Ford Expects Revolution In '100' Courses

Dean Ford predicted yesterday that the new graduate fellowship program could lead to a "quiet revolution in undergraduate teaching," involving the creation of small sections for virtually all middle group courses and abandonment of the $5 a head exam grading system.

The change is expected to start in the History Department, which next year will offer up to 25 five-year fellowships to incoming graduate students. Each student will spend two of the five years as a teaching fellow.

"In time," Ford said in an interview, "every good-sized course in most Departments could have the best graduate students available taking a tutor's responsibility for educating undergraduates."

He stressed that this plan would be considerably better than the present "impersonal and ineffective" use of one or two course assistants to grade exams and papers for an entire course at a rate of $5 per student.

Big Lecture Courses


"Harvard has been unyielding about the value of big lecture courses." Ford said, "even though many students constantly tell us that there is no one to talk to or get help from in those courses."

He stressed that the College needs younger men with three or four years of graduate study to grade exams and papers, consult with students, and "tell them what went wrong."

"A poor section will not improve a course," Ford said, but he indicated that most of the students awarded the new fellowships are expected to be good teachers. "A teaching fellow has at least a tutor's artillery," and thus a considerable advantage over the younger, less experienced course assistants in dealing with undergraduates.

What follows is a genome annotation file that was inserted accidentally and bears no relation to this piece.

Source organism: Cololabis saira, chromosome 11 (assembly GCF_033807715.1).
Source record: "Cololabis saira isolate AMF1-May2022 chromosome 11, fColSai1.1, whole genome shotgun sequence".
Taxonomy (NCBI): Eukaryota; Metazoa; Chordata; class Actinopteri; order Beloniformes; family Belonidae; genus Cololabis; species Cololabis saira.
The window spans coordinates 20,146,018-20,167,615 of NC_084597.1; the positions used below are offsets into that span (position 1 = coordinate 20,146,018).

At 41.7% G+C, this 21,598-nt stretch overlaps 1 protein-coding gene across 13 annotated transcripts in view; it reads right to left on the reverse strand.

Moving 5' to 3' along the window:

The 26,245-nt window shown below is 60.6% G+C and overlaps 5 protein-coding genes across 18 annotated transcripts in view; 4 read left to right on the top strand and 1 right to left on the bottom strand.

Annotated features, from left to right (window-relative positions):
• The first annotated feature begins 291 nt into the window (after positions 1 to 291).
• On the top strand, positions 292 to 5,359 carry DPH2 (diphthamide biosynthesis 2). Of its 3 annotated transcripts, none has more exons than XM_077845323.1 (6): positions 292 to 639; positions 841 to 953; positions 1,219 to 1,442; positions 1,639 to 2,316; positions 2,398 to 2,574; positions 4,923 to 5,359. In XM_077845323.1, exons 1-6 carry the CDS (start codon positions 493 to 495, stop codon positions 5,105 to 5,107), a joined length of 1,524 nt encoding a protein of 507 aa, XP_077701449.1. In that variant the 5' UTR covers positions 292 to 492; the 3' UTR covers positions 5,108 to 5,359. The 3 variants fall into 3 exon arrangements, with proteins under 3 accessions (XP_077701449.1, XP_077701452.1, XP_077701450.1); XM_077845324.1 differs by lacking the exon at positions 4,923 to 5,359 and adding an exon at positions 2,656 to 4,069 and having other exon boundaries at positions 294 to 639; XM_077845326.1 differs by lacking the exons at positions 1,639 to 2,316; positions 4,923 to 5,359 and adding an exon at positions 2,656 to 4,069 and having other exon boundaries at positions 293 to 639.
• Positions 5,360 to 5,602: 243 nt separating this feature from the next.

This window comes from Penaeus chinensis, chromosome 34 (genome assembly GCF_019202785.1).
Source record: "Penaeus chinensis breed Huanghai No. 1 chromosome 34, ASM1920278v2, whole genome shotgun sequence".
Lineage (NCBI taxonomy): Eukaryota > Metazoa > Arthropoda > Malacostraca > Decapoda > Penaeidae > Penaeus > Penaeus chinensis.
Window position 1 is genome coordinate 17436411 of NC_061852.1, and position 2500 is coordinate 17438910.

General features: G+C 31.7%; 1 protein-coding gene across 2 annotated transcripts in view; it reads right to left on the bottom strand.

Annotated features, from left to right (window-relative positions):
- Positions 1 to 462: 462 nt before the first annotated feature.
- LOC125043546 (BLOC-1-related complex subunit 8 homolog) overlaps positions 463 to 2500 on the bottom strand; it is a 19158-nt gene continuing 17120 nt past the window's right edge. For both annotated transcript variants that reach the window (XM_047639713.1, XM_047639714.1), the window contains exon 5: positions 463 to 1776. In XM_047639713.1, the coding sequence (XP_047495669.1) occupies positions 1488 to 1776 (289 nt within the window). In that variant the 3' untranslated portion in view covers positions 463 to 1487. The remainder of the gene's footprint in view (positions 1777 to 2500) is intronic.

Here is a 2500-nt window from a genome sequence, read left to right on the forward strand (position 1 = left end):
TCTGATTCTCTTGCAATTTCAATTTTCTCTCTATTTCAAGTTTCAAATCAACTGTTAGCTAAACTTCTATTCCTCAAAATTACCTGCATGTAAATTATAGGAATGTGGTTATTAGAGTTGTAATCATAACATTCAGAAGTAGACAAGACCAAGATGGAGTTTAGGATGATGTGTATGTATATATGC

Section Men for History 150b

Ford said that he will replace the traditional exam graders in his own spring course, History 150b, with six section men teaching bi-weekly sections. About 30 students will be assigned to each section, and all exams and papers will be graded by the section man.

Ford will teach a different section himself every time, "in an attempt to get to know more of the students in the course than I do now."

Harvard expects to be able to meet the cost of the entire program, but hopes to get foundation help to defray some of the expense, Ford said. He pointed out that if the History, Government, Economics, and English Departments are all awarding the new fellowships for up to five years of study, the total cost of financial aid to graduate students will be up by 50 per cent.

Ford stressed, however, that money from the Harvard College Fund will be used only for the third and fourth years of the program, when grad students are serving as teaching fellows. "We are not asking College alumni to support the graduate program," he said.

It is expected that the new fellowship plan will greatly accelerate the PhD program. Ford pointed out that "the average PhD has been taking seven years or more," and noted that most students in the new program will now be able to finish the work in five.

"This acceleration will really increase Harvard's contribution to teaching in this area," Ford said, "I foresee a time when the University will be turning out many more PhD's, and when practically every PhD recommended as a teacher will already have had excellent experience teaching," he stated